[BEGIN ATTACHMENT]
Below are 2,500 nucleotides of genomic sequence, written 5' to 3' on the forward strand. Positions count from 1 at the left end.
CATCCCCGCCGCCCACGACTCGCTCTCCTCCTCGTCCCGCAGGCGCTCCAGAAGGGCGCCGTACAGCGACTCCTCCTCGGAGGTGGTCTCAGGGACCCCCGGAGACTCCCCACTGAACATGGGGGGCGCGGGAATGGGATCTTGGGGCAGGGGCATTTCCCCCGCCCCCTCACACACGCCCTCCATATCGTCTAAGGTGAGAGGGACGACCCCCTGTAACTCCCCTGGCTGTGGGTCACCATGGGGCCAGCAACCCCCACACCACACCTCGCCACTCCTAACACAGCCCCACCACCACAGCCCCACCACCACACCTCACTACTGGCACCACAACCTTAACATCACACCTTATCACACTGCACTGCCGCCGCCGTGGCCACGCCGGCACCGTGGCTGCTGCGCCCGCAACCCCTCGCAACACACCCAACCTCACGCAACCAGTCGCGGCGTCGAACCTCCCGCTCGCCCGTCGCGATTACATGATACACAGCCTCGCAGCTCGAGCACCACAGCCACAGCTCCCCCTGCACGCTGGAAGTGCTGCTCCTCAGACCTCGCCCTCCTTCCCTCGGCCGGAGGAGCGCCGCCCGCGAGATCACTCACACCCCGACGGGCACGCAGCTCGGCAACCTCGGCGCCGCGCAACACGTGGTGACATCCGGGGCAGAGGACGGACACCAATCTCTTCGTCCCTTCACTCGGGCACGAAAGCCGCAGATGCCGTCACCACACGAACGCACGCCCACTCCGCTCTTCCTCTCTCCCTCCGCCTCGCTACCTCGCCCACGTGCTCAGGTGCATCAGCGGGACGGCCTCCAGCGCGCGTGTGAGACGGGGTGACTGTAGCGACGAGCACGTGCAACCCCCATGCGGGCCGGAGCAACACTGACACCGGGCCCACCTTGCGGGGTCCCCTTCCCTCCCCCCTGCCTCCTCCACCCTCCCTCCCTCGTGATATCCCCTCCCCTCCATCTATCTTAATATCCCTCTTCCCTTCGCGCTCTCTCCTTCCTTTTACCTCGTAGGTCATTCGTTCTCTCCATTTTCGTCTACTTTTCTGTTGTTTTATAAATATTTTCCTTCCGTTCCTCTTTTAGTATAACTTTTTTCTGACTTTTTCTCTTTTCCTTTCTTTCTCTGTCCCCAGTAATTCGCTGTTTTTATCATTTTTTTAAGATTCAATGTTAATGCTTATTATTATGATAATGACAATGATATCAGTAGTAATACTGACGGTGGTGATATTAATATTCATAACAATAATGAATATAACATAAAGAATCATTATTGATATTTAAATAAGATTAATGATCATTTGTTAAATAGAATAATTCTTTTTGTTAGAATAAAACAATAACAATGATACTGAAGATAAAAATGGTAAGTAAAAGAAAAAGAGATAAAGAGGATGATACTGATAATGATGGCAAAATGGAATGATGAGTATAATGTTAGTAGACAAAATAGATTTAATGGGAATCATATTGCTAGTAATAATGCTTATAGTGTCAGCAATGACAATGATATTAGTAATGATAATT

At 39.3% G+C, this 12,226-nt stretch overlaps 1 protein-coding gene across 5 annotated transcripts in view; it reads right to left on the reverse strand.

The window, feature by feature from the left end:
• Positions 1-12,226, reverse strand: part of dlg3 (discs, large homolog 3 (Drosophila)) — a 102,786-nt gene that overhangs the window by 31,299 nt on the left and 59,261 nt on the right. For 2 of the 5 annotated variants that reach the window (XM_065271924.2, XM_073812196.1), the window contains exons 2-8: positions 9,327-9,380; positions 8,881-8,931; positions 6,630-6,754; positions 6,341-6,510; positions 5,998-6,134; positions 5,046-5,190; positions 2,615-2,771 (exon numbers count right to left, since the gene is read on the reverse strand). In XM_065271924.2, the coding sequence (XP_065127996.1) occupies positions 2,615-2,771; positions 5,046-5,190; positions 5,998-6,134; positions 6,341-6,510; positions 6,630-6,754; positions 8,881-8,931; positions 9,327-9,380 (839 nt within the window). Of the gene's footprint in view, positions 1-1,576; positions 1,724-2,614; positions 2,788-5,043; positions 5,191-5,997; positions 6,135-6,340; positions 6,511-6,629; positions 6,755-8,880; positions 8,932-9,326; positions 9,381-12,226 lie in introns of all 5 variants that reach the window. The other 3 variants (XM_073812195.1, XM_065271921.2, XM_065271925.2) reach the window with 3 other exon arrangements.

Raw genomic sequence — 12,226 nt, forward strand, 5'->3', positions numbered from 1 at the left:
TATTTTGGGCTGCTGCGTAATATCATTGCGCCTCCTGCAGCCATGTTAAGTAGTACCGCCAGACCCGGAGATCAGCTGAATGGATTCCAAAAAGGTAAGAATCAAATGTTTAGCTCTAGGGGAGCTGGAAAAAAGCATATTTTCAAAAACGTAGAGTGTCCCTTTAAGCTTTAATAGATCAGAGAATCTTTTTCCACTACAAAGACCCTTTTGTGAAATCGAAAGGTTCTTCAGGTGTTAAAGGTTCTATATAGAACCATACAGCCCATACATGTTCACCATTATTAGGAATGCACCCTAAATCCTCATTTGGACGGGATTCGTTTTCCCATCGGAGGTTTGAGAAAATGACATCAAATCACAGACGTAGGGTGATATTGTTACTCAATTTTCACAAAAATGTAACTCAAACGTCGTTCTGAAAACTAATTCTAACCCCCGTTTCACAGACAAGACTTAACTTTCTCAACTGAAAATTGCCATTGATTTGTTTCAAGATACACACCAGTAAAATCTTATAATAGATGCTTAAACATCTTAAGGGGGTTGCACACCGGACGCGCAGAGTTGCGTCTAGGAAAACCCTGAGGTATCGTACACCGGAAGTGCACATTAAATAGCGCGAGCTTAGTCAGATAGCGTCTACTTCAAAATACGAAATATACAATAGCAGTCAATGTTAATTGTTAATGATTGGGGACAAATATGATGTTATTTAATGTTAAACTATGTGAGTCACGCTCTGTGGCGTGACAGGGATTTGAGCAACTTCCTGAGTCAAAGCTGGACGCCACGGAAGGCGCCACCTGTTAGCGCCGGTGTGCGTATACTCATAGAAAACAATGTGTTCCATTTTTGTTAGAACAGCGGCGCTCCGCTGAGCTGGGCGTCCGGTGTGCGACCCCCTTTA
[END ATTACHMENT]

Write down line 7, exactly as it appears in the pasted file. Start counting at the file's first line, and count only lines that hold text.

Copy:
TATTTTGGGCTGCTGCGTAATATCATTGCGCCTCCTGCAGCCATGTTAAGTAGTACCGCCAGACCCGGAGATCAGCTGAATGGATTCCAAAAAGGTAAGAATCAAATGTTTAGCTCTAGGGGAGCTGGAAAAAAGCATATTTTCAAAAACGTAGAGTGTCCCTTTAAGCTTTAATAGATCAGAGAATCTTTTTCCACTACAAAGACCCTTTTGTGAAATCGAAAGGTTCTTCAGGTGTTAAAGGTTCTATATAGAACCATACAGCCCATACATGTTCACCATTATTAGGAATGCACCCTAAATCCTCATTTGGACGGGATTCGTTTTCCCATCGGAGGTTTGAGAAAATGACATCAAATCACAGACGTAGGGTGATATTGTTACTCAATTTTCACAAAAATGTAACTCAAACGTCGTTCTGAAAACTAATTCTAACCCCCGTTTCACAGACAAGACTTAACTTTCTCAACTGAAAATTGCCATTGATTTGTTTCAAGATACACACCAGTAAAATCTTATAATAGATGCTTAAACATCTTAAGGGGGTTGCACACCGGACGCGCAGAGTTGCGTCTAGGAAAACCCTGAGGTATCGTACACCGGAAGTGCACATTAAATAGCGCGAGCTTAGTCAGATAGCGTCTACTTCAAAATACGAAATATACAATAGCAGTCAATGTTAATTGTTAATGATTGGGGACAAATATGATGTTATTTAATGTTAAACTATGTGAGTCACGCTCTGTGGCGTGACAGGGATTTGAGCAACTTCCTGAGTCAAAGCTGGACGCCACGGAAGGCGCCACCTGTTAGCGCCGGTGTGCGTATACTCATAGAAAACAATGTGTTCCATTTTTGTTAGAACAGCGGCGCTCCGCTGAGCTGGGCGTCCGGTGTGCGACCCCCTTTA